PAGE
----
1. The Naval Hill Planetarium Project

The Naval Hill Planetarium is a project implemented by the Department of Science and Technology with a huge potential for tourism spin-offs in the area. The project entailed upgrading of the old Lamont-Hussey Observatory also known as Sterrewag Theatre on Naval Hill as the first digital planetarium in Sub-Saharan Africa.

The initiative profiles Mangaung as an Austro-Tourism destination covering educational exposure to natural sciences through digital visitation of planets. The Mangaung Metro provided land, the Provincial Department of Economic, Small Business Development, Tourism and Environmental Affairs provides tourism support of the projects, the University of Free State provides operational management of the planetarium and the Department of Science and Technology provided technological support.    


  1. The Wesleyan Church Museum 

The history of the Bloemfontein Post of 27 March 1909 records the 1909 Convention as: “There was a large attendance of natives in the Wesleyan Church School Room, Waaihoek, last night, to hear the result of the deliberations of the native convention on draft Act of Union.” The fact that this important pioneering Convention of 1909 was held in the Wesleyan school, gives credence to the premise that if a founding congress of the proposed national black organisation were to take place in Bloemfontein shortly afterwards, as indeed happened, the school building  would be earmarked once again as the meeting place.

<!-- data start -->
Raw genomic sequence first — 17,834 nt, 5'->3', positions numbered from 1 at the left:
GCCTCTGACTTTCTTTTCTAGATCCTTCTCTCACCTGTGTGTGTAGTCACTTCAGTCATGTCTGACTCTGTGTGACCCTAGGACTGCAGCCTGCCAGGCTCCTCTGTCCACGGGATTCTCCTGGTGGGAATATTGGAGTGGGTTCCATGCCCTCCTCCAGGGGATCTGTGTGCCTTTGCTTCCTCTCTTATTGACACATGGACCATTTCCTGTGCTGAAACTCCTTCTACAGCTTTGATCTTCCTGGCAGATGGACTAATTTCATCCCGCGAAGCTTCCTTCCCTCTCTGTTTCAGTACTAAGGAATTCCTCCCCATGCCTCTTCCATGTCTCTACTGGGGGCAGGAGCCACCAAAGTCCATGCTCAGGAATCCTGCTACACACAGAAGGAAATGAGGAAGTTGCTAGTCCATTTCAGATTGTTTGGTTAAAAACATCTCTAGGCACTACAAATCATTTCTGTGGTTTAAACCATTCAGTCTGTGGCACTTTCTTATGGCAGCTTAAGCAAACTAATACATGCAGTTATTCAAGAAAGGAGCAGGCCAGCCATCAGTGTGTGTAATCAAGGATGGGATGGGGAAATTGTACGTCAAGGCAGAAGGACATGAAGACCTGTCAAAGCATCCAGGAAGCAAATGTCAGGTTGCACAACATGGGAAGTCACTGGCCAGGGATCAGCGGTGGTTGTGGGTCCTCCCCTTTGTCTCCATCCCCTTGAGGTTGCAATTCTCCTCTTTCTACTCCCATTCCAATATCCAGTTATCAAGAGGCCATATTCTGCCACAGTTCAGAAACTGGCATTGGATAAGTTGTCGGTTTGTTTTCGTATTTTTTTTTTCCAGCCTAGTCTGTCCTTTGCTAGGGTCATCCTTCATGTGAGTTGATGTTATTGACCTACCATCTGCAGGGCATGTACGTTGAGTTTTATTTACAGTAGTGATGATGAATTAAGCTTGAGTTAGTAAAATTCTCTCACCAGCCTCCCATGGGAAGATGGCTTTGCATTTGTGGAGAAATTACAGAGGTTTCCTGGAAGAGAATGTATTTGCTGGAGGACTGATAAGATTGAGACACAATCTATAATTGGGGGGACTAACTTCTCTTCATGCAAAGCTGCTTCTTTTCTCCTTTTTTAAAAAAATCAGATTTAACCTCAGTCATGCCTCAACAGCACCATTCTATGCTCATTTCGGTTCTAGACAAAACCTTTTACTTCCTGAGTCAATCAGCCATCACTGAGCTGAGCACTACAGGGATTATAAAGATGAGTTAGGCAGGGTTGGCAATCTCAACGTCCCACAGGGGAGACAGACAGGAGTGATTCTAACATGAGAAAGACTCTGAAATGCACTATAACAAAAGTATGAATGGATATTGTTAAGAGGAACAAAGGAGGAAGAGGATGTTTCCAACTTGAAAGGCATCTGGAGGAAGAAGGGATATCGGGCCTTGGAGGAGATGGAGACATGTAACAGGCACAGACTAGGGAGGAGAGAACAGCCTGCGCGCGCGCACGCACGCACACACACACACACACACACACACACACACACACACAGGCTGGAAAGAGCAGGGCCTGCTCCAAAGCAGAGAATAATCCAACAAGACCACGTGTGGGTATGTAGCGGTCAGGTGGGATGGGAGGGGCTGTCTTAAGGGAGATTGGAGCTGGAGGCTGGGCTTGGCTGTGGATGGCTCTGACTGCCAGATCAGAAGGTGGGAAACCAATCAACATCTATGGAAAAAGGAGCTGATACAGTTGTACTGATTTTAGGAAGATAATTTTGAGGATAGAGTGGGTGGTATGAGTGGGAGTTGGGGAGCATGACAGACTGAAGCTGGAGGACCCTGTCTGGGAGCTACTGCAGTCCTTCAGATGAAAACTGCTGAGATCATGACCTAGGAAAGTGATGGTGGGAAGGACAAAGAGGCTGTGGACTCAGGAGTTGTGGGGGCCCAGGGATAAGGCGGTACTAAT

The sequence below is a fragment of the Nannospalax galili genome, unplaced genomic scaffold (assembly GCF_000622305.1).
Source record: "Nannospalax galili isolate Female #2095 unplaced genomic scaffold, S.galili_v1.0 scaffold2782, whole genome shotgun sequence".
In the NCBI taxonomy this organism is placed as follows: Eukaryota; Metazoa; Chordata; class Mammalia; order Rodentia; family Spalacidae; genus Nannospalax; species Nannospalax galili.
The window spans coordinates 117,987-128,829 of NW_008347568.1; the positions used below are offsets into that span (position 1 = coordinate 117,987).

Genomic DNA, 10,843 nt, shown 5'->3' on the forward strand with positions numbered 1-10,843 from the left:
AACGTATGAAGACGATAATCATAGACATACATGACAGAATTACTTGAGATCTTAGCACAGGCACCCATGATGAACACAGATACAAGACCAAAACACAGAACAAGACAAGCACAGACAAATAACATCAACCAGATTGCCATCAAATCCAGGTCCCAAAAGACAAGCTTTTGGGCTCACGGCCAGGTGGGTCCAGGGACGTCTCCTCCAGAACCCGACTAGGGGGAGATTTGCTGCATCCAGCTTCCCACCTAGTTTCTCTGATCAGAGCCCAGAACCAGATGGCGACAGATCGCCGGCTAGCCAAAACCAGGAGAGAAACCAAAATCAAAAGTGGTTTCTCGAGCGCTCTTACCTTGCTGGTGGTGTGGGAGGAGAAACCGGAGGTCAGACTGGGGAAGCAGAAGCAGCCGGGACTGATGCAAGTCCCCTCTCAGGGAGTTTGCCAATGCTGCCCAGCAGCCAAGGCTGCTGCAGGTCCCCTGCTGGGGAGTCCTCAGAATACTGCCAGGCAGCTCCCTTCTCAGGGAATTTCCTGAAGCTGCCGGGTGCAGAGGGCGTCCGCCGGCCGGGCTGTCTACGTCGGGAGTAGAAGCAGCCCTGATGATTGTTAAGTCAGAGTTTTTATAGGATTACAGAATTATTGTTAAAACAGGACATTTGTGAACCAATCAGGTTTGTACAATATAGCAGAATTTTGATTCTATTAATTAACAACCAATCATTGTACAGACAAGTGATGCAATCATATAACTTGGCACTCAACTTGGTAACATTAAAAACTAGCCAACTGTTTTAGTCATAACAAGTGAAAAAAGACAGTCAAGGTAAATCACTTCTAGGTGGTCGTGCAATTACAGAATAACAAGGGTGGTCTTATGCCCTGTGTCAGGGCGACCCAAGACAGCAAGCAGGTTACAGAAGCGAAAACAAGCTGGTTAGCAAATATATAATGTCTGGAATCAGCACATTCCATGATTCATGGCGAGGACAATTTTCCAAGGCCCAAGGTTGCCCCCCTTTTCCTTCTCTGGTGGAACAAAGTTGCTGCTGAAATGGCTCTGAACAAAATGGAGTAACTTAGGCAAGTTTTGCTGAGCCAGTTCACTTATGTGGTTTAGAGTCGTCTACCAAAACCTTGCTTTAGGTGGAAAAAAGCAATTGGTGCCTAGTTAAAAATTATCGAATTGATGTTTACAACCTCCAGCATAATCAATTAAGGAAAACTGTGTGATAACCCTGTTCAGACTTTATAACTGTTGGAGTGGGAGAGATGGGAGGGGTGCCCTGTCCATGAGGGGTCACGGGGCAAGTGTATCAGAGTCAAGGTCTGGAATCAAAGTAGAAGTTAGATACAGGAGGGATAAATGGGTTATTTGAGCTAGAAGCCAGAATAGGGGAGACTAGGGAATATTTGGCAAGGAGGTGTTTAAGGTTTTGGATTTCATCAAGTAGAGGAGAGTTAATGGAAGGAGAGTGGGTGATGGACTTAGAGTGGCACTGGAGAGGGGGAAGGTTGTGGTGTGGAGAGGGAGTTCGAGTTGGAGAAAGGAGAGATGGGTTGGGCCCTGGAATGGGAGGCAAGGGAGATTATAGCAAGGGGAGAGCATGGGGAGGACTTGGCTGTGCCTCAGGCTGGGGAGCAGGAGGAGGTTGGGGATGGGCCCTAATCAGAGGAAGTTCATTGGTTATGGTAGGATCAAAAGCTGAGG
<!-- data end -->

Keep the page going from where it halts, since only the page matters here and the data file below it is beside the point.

In the absence of a city hall for the black community in their area, the Wesleyan Church’s school hall was one of the few places which the black community could use for gatherings in a certain degree of comfort. The Wesleyan Methodist School Church, in Waaihoek, Bloemfontein, saw the founding of the ANC in 1912. The party was founded in the school room located at the church. The church stands in what used to be a black township in Bloemfontein in Free State province. It was in 1912 that businessmen, clergymen, journalists, lawyers and teachers held a political meeting that laid the foundations of the South African Native Congress, renamed the ANC in 1923. The facilities in the premises include a fully equipped cinema style auditorium for hire, which is able to accommodate up to 52 people.